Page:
Aqualab at Mount Allison transformed into hatchery for brook trout
SACKVILLE, NB — A section of the Harold Crabtree Aqualab: Centre for Aquatic Sciences at Mount Allison University was recently transformed into a hatchery for brook trout.
The lab, which combines field-based research with laboratory-based studies, allows researchers to manipulate and replicate various environmental factors to simulate real-world conditions. Dr. Tyson MacCormack, professor of chemistry and biochemistry, and Dr. Andrea Morash, professor of biology, utilize the Aqualab to study the effects of climate change on fish physiology, particularly how fish adapt to environmental stressors.
Obtaining a steady supply of fish has long been a challenge for MacCormack and Morash. Their reliance on collaborators, hatcheries, and aquaculture operations across New Brunswick and Nova Scotia often led to issues with timing and availability.
“There were several years where we couldn’t get fish of the right size at the right time of year,” says MacCormack. “Hatcheries typically breed fish once a year, so if our needs didn’t align with their availability, then we were left empty-handed.”
Collecting fish from the wild also proved to be labour-intensive and impractical for their specific research requirements.
But when technician Shelley LeBlanc joined the Aqualab team, her expertise in fish breeding provided a new opportunity.
“We were fortunate to have retained maybe a dozen or 15 fish from another transfer that reached mature size and were ready to release eggs, so I was able to take advantage of that,” says LeBlanc.
LeBlanc successfully spawned two batches of brook trout eggs. The fertilization and subsequent hatching of the eggs exceeded expectations.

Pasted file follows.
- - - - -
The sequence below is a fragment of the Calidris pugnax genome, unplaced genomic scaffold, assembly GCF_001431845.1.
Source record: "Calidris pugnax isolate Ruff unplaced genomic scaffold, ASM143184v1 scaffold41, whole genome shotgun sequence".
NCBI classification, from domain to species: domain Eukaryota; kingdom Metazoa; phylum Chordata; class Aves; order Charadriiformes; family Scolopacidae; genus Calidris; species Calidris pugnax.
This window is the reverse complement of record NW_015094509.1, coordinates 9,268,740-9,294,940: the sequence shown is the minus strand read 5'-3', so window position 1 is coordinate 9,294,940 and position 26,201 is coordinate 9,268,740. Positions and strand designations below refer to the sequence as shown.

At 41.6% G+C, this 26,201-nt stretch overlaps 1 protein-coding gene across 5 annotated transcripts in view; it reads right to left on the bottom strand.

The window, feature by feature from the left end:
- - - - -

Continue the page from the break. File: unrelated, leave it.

“Although I had experience breeding other species, this was my first time spawning brook trout, so I wasn’t sure what to expect in terms of success and survival rates. We quickly realized that we were going to have more fish than we needed in the Aqualab.”
That's when they began searching for a suitable home for the excess fish.
Unfertilized brook trout eggs
Drawing inspiration from a previous transfer undertaken by McCormack and Morash, who released 800 fish into Silver Lake when laboratory work was restricted during the pandemic, LeBlanc reached out to the Department of Natural Resources. They supported the initiative and facilitated the necessary permits and health testing.
Once the fish had reached an appropriate size and passed the health test, Shelley released them into Silver Lake with the assistance of master's student Charlotte Haché and honours biochemistry students Ellie Smallwood and Zoe Lindensmith.
Silver Lake has been a stocked lake for decades and welcomes fish from various hatcheries. The brook trout from the Aqualab will not only add to its biodiversity, but also enhance the fishing experience for local enthusiasts.
“After we released the fish a few years ago, we heard from anglers that the fishing was quite good that year. So, certainly recreational fishers found it beneficial,” says MacCormack.
The success of this initiative has also opened doors for future possibilities.
“I was informed that if we have an excess next year, there might be a possibility of releasing them into other rivers that are lower-stocked that could benefit from a resurgence in population,” says LeBlanc. “I think that’s a really encouraging possibility.”
The hatchery garnered significant interest among biology students, who had the opportunity to witness the hatching process firsthand. Students continue to contribute to the care and maintenance of the remaining fish in the Aqualab, providing valuable hands-on experiences.